This sounds like same old from National.

There was also something of an olive branch to Māori. Muller was clear that he saw the Treaty of Waitangi as the nation’s founding document, discussed the connections between tino rangatiratanga and his party’s view of the world, and talked up the work of Whānau Ora by the last government. In this area, the speech was in sharp contrast to previous efforts by National leaders to define themselves, such as Don Brash’s infamous Orewa speech in 2004. It may not necessarily matter though, as many of Muller’s early controversies have been pretty tone-deaf in this area, most notably the selection of an all-Pākehā caucus top-10.

And this won’t help:

So Muller is going one way politically, but much of his party may be heading in a different direction. 

Politiik: Muller goes one way; his party another

National’s new leader Todd Muller set out yesterday to answer critics who had charged that his “Make America Great Again” cap and the absence of any Maori on his new front bench pointed to him being tone-deaf on racial matters. But within hours of him making a speech in his home town of Te Puna  in front of a Tina Rangatiratanga flag, his party was once again rejecting one of its ethnic MPs for an electorate nomination.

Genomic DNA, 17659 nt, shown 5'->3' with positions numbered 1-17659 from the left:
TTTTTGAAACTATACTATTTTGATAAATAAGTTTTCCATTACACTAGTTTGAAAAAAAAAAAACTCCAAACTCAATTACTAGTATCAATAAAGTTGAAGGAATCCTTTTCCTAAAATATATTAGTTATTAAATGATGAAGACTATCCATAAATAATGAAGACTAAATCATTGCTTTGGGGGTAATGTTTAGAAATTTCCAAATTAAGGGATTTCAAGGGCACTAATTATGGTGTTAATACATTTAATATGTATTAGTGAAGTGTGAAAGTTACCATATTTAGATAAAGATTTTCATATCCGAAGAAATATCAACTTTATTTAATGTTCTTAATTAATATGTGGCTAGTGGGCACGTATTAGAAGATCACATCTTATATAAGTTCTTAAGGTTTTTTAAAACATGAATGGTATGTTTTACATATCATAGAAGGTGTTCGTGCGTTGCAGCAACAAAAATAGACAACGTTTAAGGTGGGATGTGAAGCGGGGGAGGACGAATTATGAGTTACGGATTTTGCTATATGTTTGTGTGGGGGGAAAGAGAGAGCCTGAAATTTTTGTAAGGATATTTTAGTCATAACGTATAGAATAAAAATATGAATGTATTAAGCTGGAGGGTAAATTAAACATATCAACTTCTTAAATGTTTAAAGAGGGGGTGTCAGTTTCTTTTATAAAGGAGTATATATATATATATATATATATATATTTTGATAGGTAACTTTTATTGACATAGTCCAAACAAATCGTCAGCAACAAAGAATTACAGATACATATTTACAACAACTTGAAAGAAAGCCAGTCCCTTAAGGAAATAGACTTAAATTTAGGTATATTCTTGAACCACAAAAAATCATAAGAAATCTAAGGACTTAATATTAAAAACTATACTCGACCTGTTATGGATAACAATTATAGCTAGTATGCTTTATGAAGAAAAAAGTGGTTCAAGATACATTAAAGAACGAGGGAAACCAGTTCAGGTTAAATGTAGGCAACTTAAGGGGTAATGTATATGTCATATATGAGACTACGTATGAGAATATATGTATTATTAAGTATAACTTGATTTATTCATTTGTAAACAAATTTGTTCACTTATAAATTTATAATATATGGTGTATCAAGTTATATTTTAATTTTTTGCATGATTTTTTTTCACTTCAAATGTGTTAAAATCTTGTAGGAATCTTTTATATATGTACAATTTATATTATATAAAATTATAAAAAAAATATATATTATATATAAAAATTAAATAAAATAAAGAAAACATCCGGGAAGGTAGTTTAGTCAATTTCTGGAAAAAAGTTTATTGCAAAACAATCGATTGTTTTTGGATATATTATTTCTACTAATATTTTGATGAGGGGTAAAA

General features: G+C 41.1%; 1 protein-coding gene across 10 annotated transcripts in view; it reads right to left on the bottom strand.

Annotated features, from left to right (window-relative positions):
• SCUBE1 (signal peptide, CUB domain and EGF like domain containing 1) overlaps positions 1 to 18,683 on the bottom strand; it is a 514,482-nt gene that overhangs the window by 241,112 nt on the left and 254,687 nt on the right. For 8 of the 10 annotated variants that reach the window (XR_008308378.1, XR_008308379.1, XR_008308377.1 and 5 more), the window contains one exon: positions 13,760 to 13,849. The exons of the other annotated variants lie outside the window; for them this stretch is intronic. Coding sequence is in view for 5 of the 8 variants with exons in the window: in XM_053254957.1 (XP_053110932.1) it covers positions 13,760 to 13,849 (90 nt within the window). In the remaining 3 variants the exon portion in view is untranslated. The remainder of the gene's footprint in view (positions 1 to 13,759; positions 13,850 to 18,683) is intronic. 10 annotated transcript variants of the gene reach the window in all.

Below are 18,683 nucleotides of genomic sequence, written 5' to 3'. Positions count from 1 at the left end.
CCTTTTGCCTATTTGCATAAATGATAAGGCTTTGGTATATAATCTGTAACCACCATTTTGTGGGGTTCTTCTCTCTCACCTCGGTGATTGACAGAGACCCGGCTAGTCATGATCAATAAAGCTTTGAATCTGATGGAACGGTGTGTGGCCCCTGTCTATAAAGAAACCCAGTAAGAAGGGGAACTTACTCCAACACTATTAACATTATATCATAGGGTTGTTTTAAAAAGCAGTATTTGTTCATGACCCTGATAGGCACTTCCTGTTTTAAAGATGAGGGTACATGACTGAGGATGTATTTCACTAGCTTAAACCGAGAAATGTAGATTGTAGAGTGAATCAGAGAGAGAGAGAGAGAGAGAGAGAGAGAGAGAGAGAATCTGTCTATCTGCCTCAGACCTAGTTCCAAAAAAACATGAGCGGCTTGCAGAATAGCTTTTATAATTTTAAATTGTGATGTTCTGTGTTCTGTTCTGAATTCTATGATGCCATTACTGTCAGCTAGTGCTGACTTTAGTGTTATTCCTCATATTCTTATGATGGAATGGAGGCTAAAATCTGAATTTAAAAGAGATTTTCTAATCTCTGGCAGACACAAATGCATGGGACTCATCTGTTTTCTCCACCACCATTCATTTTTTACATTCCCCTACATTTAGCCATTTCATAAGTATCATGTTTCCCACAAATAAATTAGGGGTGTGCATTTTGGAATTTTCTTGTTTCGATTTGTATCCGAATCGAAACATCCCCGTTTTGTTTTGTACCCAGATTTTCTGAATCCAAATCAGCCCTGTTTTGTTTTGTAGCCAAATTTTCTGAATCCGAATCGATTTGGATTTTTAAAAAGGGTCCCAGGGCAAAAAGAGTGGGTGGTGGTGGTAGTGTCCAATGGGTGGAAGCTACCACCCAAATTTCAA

The party’s candidate for the heavily Polynesian South Auckland new electorate of Takanini is a Sydney-born Lebanese who migrated to New Zealand eight years ago, Rima Nakhle. Ms Nakhle beat Samoan sitting list MP, Agnes Loheni for the selection.

This is the second time this election cycle that National has passed over a sitting list MP of colour for selection.

Newman is a controversial figure within the National Party and was rejected at the pre-selection stage for his own bid to get the Hunua nomination in 2014. (The National Party conducts  pre-selection interviews  with candidates and checks their backgrounds before they send a shortlist of candidates to a selection meeting.) Newman enjoys the support of right-wing blogger Cameron (“Whaleoil”) Slater and since his own defeat in 2014 has become known within the party as an effective organiser capable of marshalling the number of delegates needed to gain a nomination.

Predictable Slater continues his anti-National campaign today: No Point in Voting National, They’re Just like Labour. He has an obvious agenda and a lot of spite.

Harman:

What makes the events at Takinino potentially worrying for the party is that they would seem to fly in the face of the image of National that Muller presented at Te Puna.

Helensville MP, Chris Penk, who is a social-conservative and Bridges supporter, has just published a 130-page book which is predominantly an attack on the way the Government managed the Covid-19 lockdown. But Penk also defends Bridges and the confrontational approach he adopted during the Covid-19 lockdown.

Muller’s decision to move the party to the left, closer to the centre, makes perfect strategic sense. It means he can now contest Labour from the centrist vote knowing that ACT can absorb some of the right-wing votes that might previously have gone to National.

But whether the party members at large or even some of the caucus understand this yet, is another matter.

Muller seems to have a long way to go to win over his own party let alone the political centre.